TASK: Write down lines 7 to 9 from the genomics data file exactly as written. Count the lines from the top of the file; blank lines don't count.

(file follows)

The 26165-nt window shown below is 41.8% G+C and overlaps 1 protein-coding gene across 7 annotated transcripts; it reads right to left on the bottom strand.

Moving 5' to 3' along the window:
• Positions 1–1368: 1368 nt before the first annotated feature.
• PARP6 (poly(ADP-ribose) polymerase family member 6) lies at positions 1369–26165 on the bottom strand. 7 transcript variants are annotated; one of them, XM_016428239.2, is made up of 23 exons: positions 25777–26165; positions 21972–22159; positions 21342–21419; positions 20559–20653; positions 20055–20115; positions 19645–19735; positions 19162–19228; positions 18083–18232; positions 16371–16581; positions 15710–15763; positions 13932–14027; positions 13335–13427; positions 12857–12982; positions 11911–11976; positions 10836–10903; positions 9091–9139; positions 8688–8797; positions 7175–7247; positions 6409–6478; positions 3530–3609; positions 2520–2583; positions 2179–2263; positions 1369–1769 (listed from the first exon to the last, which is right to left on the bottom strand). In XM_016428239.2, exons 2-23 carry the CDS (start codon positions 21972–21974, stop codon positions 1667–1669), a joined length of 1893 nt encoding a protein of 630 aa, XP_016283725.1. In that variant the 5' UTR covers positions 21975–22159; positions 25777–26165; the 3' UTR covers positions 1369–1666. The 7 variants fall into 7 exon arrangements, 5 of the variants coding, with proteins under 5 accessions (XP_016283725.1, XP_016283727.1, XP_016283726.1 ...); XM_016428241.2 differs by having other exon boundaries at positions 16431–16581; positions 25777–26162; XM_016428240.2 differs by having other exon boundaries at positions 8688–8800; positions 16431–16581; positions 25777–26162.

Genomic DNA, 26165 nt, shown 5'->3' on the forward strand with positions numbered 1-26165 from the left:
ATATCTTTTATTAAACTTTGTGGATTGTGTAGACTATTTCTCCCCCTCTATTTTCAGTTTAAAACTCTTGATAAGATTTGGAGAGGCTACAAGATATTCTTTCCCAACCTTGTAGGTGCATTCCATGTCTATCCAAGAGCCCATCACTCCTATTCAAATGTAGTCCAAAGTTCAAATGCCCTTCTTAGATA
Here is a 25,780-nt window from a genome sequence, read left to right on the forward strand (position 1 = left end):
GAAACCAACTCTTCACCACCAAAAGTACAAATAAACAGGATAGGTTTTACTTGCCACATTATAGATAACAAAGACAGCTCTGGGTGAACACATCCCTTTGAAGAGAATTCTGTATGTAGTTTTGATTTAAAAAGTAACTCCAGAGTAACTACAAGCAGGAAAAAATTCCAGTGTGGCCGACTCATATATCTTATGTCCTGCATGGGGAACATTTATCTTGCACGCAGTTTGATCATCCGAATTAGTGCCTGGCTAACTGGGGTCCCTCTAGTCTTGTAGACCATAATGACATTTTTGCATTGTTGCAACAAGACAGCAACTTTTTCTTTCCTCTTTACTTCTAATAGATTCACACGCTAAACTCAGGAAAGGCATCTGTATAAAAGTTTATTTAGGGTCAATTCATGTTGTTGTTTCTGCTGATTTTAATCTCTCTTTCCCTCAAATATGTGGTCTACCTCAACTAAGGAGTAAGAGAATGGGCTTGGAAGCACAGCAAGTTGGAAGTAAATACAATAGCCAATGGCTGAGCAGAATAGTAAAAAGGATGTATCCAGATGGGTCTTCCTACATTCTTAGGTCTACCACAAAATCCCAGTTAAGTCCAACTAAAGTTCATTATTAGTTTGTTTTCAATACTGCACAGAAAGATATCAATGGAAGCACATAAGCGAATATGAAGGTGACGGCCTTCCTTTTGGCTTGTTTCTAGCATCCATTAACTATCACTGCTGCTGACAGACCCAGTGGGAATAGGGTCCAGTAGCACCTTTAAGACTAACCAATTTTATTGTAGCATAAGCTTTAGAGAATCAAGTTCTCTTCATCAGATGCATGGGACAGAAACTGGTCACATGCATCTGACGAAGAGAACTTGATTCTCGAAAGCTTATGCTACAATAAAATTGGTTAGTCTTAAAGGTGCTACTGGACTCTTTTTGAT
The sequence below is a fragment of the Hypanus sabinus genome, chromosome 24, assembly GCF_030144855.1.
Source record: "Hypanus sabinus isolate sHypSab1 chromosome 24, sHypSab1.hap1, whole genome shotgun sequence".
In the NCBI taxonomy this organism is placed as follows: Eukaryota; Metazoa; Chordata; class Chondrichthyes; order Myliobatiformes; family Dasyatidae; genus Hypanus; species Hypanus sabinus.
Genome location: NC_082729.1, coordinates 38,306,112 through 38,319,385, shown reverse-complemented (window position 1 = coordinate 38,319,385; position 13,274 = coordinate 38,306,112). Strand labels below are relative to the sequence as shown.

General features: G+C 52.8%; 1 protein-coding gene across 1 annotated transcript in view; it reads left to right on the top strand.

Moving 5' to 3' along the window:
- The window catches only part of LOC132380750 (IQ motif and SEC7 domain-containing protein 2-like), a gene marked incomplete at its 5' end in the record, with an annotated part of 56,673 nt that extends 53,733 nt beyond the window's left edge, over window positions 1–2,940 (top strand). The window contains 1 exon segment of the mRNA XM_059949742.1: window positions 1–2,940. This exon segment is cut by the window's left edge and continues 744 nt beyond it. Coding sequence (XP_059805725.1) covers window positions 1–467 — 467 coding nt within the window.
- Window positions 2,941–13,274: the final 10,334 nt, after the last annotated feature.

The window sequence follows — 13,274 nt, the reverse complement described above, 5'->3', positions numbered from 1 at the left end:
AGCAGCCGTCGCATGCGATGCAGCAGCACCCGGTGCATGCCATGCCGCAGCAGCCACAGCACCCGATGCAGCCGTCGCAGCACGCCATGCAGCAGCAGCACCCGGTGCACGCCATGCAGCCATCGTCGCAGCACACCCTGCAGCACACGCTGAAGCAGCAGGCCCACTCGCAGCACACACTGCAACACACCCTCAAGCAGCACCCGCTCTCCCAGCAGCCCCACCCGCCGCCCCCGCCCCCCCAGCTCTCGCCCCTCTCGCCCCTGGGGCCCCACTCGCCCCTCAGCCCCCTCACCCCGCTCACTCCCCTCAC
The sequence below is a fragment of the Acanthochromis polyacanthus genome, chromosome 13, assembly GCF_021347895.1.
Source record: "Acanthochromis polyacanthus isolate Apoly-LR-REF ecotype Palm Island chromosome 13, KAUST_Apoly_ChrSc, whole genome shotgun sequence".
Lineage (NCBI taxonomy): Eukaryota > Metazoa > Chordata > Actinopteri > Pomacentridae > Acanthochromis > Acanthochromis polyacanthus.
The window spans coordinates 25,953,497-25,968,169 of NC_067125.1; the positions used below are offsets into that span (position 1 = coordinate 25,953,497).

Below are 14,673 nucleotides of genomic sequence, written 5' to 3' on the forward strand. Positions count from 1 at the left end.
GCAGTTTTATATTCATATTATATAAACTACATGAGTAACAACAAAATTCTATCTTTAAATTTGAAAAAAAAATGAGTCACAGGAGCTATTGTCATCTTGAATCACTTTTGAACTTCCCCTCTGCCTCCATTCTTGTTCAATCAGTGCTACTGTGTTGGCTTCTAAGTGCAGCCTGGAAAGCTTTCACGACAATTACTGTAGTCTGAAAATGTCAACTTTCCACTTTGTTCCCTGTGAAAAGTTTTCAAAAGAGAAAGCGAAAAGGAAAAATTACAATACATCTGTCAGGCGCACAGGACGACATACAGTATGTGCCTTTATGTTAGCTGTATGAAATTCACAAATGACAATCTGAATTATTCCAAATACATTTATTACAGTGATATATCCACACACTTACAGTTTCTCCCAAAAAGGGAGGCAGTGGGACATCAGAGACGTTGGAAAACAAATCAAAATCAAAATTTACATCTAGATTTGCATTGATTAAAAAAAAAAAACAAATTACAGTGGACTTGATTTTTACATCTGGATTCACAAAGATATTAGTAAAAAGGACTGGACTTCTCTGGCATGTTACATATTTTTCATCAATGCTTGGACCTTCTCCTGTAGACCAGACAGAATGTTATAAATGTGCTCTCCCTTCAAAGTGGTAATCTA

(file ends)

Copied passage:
Here is a 25,780-nt window from a genome sequence, read left to right on the forward strand (position 1 = left end):
GAAACCAACTCTTCACCACCAAAAGTACAAATAAACAGGATAGGTTTTACTTGCCACATTATAGATAACAAAGACAGCTCTGGGTGAACACATCCCTTTGAAGAGAATTCTGTATGTAGTTTTGATTTAAAAAGTAACTCCAGAGTAACTACAAGCAGGAAAAAATTCCAGTGTGGCCGACTCATATATCTTATGTCCTGCATGGGGAACATTTATCTTGCACGCAGTTTGATCATCCGAATTAGTGCCTGGCTAACTGGGGTCCCTCTAGTCTTGTAGACCATAATGACATTTTTGCATTGTTGCAACAAGACAGCAACTTTTTCTTTCCTCTTTACTTCTAATAGATTCACACGCTAAACTCAGGAAAGGCATCTGTATAAAAGTTTATTTAGGGTCAATTCATGTTGTTGTTTCTGCTGATTTTAATCTCTCTTTCCCTCAAATATGTGGTCTACCTCAACTAAGGAGTAAGAGAATGGGCTTGGAAGCACAGCAAGTTGGAAGTAAATACAATAGCCAATGGCTGAGCAGAATAGTAAAAAGGATGTATCCAGATGGGTCTTCCTACATTCTTAGGTCTACCACAAAATCCCAGTTAAGTCCAACTAAAGTTCATTATTAGTTTGTTTTCAATACTGCACAGAAAGATATCAATGGAAGCACATAAGCGAATATGAAGGTGACGGCCTTCCTTTTGGCTTGTTTCTAGCATCCATTAACTATCACTGCTGCTGACAGACCCAGTGGGAATAGGGTCCAGTAGCACCTTTAAGACTAACCAATTTTATTGTAGCATAAGCTTTAGAGAATCAAGTTCTCTTCATCAGATGCATGGGACAGAAACTGGTCACATGCATCTGACGAAGAGAACTTGATTCTCGAAAGCTTATGCTACAATAAAATTGGTTAGTCTTAAAGGTGCTACTGGACTCTTTTTGAT
The sequence below is a fragment of the Hypanus sabinus genome, chromosome 24, assembly GCF_030144855.1.